And the worth of this wine list sub-categorisation? You’ve turned one champagne category into three, and each sub-category demands its own timing, food matching, stemsware, and service traditions. A glass of Blanc de Blancs with the first-course fish? A glass of Blanc de Noirs with a main-course terrine? Champagne becomes a table wine…

Champagne houses, as opposed to growers, is another area of your marketing endeavour. The bottle’s label indicates whether a champagne is a big company ‘house’ or a smaller, more hands-on ‘grower’. The houses’ labels carry a prefix NM (négociant-manipulant); growers’ labels are prefixed RM (récoltant-manipulant). The NMs are the big houses and big brands—the ones that sponsor James Bond and cafe umbrellas.

The RMs, however, are where more of the wine geeks are heading, particularly as more of these wines make there way into Australia. These growers’ champagnes are considered more individualistic, less manufactured, and more redolent of the vineyards. The fact that such wines have very little retail presence is also an attractive aspect for anyone with an on-premise liquor licence. Some of the growers’ RM wine worth considering include Larmandier-Bernier, Pierre Gimonnet and the tongue-tying Egly-Ouriet.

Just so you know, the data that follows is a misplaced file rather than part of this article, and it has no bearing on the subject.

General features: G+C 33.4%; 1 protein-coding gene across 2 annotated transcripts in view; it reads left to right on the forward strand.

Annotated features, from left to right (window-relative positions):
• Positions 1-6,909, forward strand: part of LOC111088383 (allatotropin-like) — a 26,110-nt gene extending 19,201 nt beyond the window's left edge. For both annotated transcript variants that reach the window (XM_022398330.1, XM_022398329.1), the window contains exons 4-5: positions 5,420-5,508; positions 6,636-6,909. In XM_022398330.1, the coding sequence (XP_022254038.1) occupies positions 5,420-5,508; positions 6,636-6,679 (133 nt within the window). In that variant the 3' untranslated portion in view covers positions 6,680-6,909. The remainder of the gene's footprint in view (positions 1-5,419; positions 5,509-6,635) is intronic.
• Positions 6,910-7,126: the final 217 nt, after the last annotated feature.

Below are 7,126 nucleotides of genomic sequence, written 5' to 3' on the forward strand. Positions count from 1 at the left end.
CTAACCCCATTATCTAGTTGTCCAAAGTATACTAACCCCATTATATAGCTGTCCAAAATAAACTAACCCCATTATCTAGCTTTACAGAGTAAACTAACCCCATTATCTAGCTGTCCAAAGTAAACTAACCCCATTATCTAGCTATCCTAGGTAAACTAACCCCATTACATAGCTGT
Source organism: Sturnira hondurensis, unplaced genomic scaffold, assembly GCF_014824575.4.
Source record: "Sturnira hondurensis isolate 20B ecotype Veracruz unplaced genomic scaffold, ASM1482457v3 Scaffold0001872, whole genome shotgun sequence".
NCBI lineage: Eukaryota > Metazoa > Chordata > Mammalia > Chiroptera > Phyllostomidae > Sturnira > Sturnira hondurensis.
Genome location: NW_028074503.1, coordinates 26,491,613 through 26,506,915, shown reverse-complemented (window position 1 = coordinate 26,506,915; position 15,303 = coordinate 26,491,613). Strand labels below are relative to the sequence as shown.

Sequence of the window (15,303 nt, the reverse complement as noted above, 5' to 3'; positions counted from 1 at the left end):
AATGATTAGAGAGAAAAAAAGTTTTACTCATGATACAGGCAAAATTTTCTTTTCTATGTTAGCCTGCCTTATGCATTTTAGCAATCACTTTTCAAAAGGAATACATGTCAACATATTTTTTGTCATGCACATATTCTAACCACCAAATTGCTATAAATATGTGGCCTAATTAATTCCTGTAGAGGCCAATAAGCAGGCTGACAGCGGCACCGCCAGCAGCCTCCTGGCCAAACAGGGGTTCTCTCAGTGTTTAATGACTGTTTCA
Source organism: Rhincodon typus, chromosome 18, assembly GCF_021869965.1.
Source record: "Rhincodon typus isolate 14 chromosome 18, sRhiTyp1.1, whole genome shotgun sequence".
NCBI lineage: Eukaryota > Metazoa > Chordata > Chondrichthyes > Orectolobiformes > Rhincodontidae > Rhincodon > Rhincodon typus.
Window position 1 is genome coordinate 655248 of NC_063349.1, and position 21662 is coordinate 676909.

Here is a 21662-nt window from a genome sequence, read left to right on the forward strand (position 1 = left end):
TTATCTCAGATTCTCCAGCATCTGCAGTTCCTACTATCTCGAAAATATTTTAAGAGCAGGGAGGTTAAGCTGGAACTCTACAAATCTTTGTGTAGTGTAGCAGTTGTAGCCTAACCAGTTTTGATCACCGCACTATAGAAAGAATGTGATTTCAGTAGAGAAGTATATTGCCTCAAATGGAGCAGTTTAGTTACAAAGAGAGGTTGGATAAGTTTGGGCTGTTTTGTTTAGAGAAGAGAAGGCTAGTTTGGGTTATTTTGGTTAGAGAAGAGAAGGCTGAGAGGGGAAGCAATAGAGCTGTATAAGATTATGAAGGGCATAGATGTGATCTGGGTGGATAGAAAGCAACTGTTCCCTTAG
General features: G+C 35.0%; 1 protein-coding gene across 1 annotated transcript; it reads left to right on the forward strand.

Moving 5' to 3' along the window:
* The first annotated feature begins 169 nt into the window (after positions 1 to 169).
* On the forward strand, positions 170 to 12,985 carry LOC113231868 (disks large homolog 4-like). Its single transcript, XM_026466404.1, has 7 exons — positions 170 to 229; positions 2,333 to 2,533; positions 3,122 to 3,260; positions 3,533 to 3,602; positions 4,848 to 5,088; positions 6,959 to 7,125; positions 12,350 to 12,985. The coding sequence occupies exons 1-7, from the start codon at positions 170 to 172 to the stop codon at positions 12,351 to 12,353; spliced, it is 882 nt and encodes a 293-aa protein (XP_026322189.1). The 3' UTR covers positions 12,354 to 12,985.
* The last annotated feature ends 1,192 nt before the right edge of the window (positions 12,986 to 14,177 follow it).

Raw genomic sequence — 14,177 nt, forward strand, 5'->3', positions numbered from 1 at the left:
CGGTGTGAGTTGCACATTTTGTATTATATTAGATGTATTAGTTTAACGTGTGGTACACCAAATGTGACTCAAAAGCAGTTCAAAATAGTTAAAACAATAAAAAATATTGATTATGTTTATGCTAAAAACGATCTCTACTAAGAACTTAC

And a final point on professional development: if you or your staff are champagne addicts and want to pursue its study, look at the Vin de Champagne Award. There’s a professional section for the wine and drinks industry, and an amateur award for those enthusiasts wise enough to have proper jobs. And there’s a trip to Champagne for the winners. www.champagne-cic.com.au.

This great content is produced for members of the Restaurant & Catering Association. Find out about becoming a member here.